Win for Feminist Movements in Indonesia as Government Takes Bold Steps to Curb Child Marriage

By Martha Flynn, Policy and Advocacy Officer, Equal Measures 2030

4 min readDec 5, 2019
Image: Courtesy of Plan International, Indonesia.

September 16th of this year saw a significant step towards Indonesia achieving its SDG commitment to eliminate the practice of child marriage by 2030. In a country with the eighth highest number of child brides in the world — 1,459,000[1] — the Indonesian Parliament momentously voted to amend the country’s discriminatory 1974 Marriage Law, which had set the legal age of marriage as 19 for boys but just 16 for girls.

Discriminatory laws such as these, coupled with patriarchal norms in political, religious and social life, have continued to prevent girls and women in Indonesia from fulfilling their rights.[2] The consequences of this for gender equality are clear: despite laws mandating political parties to field at least 30 % women in their list of parliamentary candidates, women only hold 18.2% of the seats in the Indonesian parliament.[3]

The Indonesian government’s decision to raise the legal age of marriage for girls is both historic and representative of the shifting political and public discourse on gender equality issues in Indonesia. This has in no small part been influenced by the unrelenting efforts of the country’s women’s rights movement which has worked tirelessly with community leaders and local and national decision-makers to establish policies and laws to address child marriage.

Among these civil society actors is KAPAL Perempuan, which has been Equal Measures 2030’s national partner in Indonesia since 2017. Through their EM2030-funded project, KAPAL has focused its efforts on raising the national legal age of marriage for girls in Indonesia, as well as pushing for district and community-level regulations to support this. Working in coalition with other women’s rights organisations, KAPAL has run campaigns at the local level to influence decision-makers, engaged directly with policymakers in national government, and generated qualitative and quantitative data to tell the stories of the survivors of child marriage.

2018 saw a shift in tides. After years of advocacy by women’s rights groups, the Constitutional Court granted a judicial review of the Marriage Law. Following testimonies from survivors of child marriage and expert witnesses such as KAPAL Perempuan, the Constitutional Court delivered an important verdict ruling that the current law was both discriminatory and unconstitutional. Alongside this, 18 women’s rights groups including KAPAL Perempuan met President Joko Widodo to draft a Presidential Decree to outlaw the practice.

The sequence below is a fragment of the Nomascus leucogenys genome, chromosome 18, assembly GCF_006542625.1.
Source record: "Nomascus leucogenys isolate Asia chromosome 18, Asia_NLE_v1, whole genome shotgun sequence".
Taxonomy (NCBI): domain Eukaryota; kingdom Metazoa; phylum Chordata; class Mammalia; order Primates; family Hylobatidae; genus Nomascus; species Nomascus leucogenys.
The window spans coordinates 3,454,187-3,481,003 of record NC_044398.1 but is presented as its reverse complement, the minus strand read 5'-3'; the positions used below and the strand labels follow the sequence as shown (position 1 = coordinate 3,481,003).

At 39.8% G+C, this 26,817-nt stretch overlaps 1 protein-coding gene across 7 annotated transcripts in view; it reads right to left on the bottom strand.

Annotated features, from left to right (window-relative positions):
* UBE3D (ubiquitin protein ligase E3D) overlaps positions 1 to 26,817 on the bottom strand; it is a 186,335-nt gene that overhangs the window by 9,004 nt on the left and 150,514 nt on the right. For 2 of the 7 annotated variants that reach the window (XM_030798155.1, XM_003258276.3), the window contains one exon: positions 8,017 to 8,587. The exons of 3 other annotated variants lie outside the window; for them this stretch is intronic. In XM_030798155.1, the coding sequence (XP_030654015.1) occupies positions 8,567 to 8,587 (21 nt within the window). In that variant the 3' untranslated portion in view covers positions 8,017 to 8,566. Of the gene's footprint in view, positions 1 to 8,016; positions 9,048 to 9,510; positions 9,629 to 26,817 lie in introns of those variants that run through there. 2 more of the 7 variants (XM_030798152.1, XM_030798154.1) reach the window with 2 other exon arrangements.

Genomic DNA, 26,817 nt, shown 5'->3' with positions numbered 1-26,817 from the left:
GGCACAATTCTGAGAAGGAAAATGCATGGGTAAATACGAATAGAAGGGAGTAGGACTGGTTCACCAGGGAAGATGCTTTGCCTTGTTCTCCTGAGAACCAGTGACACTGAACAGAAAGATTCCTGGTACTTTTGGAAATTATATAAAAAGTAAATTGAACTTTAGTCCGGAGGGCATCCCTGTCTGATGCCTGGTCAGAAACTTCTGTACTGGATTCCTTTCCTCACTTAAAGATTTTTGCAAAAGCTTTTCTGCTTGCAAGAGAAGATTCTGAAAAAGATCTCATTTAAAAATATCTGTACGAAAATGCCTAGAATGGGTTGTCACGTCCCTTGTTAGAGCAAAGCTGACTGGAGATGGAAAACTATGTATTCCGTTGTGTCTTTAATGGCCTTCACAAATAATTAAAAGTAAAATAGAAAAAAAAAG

In June 2019, the Constitutional Court’s decision reached the Office of the President, who called for a bill to amend the Marriage Law to be drafted by KAPAL and partners and debated by parliament. During a plenary session on 16th September 2019, the Indonesian parliament voted overwhelmingly to support an amendment to the Marriage Law which would see the legal age of marriage for girls rise to 19.

In addition to the advocacy of the women’s rights movement, KAPAL Perempuan see three key factors as having influenced government to proactively push forward a bill to prevent child marriage:

1. A strengthened network of gender champions within government, particularly female MPs, has enabled unprecedented access to and support in government for women’s rights organisations.

2. Media coverage of the issue coupled with campaigns run by Civil Society Organisations (CSOs) have enabled the public to better understand how child marriage intersects with poverty, education, health and employment, thereby driving public support for a change in the Marriage Law.

3. Increasing the availability of local-level data, such as through KAPAL’s Sekolah Perempuan (networks of community-level data collectors), has grown the evidence-base on the issue and enabled CSOs to deliver more sophisticated data-driven advocacy.

Nonetheless, significant barriers remain to translating the revised law into a concrete reduction in child marriages. The Supreme Court is now taking steps to ensure the law is implemented, including regulating how dispensations are granted and allocating resources to monitor implementation. KAPAL will utilise funding from Equal Measures 2030 to target specific regions in Indonesia with high rates of child marriage, engaging with district-level decisionmakers to drive implementation of the law. They have already seen success in West Sulawesi and East Gresik where local decision-makers are working to integrate the ruling into their provincial regulations.

Though a great deal of work remains to be done to enable girls and women to fulfill their rights in Indonesia, the recent progress on child marriage is promising. It shows the power of using quantitative and qualitative data and evidence to shine a light on women’s rights issues and drive government accountability. Most importantly, in a country where 421 discriminatory regulations remain in operation,[4] it reflects the importance of sustained investment in feminist organisations advocating for policies, laws and budgets that defend the rights of girls and women.

[1] UNICEF, 2019. ‘Achieving the SDGs for children in Indonesia: Emerging findings for reaching the targets.’

[2] Equal Measures 2030, 2018. ‘Data Driving Change: Introducing the EM2030 SDG Gender Index.’

[3] Interparliamentary Union (IPU), 2018. ‘Women in national parliaments.’

[4] Indonesian National Commission on Violence against Women (Komnas Nasional anti Kekerasan Terhadap Perempuan — Komnas Perempuan), 2016. ‘National Human Rights Institution Independent Report Regarding the Implementation of the Convention on the Elimination of All Forms of Discrimination against Women in Indonesia, 2012–2016’.




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